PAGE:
Kia to suspend operations of 3 factories in South Korea due to coronavirus

Kia to suspend operations of 3 factories in South Korea due to coronavirus

Amid the increasing economic difficulties faced by countries all over the world during the COVID-19 pandemic, Kia Motors said it is considering shutting down three manufacturing plants in its home country.

The Korean automotive giant told its labor union in South Korea that it wanted to suspend operations of the three domestic factories as the coronavirus outbreak destroyed the company’s initial export projections to Europe and the U.S on Monday, April 13.

“Kia Motors is currently reviewing the suspension of some of its plants in Korea in response to declining global demand due to COVID-19. However, a decision has not been made at this time,” the company said in a statement.

The union was still mulling over the one-week suspension plan because negotiations over pay were still ongoing.

Kia Motors’ share price fell over three percent, while affiliate Hyundai Motors also reported a two percent decrease. The Korean market fell just shy of one percent at the time of trading.

Both Hyundai and Kia Motors have suspended most of their far-flung factory operations outside South Korea and China as the coronavirus continues its spread beyond Asia.

Overall, South Korea’s exports for the first 10 days of April went down around 19% from the same period a year earlier, far below a jump of almost 21% over the same timeframe in March. Shipments of vehicles and vehicle components during the period went down significantly in both cases.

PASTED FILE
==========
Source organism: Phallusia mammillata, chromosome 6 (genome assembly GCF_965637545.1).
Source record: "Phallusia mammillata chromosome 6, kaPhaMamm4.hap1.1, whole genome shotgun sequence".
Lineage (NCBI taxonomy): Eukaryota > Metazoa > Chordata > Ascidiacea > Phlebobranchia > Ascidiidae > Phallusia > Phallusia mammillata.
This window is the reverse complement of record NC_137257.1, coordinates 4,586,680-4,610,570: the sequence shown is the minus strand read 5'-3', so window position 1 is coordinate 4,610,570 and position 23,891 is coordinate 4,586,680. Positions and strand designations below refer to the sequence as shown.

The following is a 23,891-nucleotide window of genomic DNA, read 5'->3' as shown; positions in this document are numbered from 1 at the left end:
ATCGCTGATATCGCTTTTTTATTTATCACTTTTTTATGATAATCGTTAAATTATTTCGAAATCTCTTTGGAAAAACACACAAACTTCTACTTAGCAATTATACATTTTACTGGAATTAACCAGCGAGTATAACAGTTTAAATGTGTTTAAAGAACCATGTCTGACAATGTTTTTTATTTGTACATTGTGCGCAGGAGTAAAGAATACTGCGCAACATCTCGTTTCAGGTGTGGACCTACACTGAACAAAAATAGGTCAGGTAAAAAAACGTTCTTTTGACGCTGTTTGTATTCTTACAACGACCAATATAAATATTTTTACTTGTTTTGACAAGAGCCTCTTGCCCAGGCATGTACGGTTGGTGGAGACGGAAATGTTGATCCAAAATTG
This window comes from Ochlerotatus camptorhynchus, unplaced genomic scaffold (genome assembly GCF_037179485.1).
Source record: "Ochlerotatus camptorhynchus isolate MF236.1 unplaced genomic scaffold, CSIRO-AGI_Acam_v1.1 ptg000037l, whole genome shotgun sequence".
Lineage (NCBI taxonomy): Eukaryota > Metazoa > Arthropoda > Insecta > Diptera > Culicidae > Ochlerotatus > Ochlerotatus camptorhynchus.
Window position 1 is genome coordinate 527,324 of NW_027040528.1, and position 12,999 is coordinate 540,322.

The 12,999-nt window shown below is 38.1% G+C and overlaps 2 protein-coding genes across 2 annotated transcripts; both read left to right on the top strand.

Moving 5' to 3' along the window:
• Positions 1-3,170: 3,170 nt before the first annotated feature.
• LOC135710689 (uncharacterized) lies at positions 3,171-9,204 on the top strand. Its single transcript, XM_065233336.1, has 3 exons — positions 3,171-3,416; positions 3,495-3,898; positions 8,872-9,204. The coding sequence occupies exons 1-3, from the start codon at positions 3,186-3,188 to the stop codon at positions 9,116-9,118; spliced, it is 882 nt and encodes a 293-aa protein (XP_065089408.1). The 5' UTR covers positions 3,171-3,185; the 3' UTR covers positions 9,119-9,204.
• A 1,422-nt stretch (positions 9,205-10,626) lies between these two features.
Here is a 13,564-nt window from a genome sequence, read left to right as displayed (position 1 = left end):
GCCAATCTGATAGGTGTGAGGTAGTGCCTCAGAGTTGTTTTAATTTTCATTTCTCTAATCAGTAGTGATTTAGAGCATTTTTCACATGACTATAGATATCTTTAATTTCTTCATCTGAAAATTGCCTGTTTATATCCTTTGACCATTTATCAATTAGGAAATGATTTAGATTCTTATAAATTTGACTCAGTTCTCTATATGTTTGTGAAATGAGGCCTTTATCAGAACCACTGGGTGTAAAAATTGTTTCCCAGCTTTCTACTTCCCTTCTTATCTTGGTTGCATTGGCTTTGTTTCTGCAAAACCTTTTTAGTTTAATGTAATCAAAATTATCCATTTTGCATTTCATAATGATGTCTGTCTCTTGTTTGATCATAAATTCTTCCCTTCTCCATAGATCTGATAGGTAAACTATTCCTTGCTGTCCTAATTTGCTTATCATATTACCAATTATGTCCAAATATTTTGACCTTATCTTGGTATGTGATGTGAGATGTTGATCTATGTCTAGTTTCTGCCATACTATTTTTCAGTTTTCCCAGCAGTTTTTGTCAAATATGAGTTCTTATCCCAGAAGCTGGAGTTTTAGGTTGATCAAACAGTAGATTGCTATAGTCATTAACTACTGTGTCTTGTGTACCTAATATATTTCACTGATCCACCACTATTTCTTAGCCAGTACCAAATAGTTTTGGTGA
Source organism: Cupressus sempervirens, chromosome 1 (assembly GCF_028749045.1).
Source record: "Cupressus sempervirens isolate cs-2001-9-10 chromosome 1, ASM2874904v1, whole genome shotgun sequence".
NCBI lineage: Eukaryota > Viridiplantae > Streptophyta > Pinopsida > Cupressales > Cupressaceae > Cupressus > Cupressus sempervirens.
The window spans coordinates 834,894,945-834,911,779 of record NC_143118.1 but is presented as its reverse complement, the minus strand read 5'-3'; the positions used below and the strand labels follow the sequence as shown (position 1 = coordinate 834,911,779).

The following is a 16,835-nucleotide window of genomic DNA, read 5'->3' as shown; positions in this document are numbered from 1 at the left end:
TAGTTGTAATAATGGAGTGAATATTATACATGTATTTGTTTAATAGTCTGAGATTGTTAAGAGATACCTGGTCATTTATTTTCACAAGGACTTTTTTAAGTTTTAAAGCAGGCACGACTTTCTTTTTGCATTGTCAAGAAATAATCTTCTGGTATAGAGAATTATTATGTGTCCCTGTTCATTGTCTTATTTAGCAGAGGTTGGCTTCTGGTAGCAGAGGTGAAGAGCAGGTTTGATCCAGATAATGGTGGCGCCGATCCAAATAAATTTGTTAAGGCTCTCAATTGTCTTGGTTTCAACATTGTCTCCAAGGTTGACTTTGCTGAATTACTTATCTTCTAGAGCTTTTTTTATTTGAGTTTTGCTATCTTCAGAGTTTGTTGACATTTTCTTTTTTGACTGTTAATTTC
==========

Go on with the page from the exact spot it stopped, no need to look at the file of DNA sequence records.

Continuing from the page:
Grim economic outlooks and record packages

Multiple countries across the world have already laid out massive and unprecedented economic stimulus packages to keep their respective economies afloat amidst the current global health crisis.

Regional and global financial institutions have already laid out their respective economic projections for 2020, and it would be an understatement to say that countries around the world would have negative growth trajectories.

To prove the point further, even the International Monetary Fund (IMF) admitted that the global economy has now entered a recession that is at least on par with the 2009 world financial meltdown.

What happens next?

With the novel coronavirus pandemic slated to continue until a proper and reliable treatment regime is found, economies around the world would need lots of help from their respective governments.

One of the biggest concerns regarding the global economic environment today is the fact that among the long-lasting impacts of a sudden worldwide financial recession include the risk of endless waves of bankruptcies and layoffs.

In immediate terms, these bankruptcies will not just lead to a decrease in the recovery rate, but at the same time tend to threaten to erode the fabric of societies worldwide as they have to face increasing levels of unemployment and decreasing amounts of domestic consumption.

Featured image courtesy of Kia.

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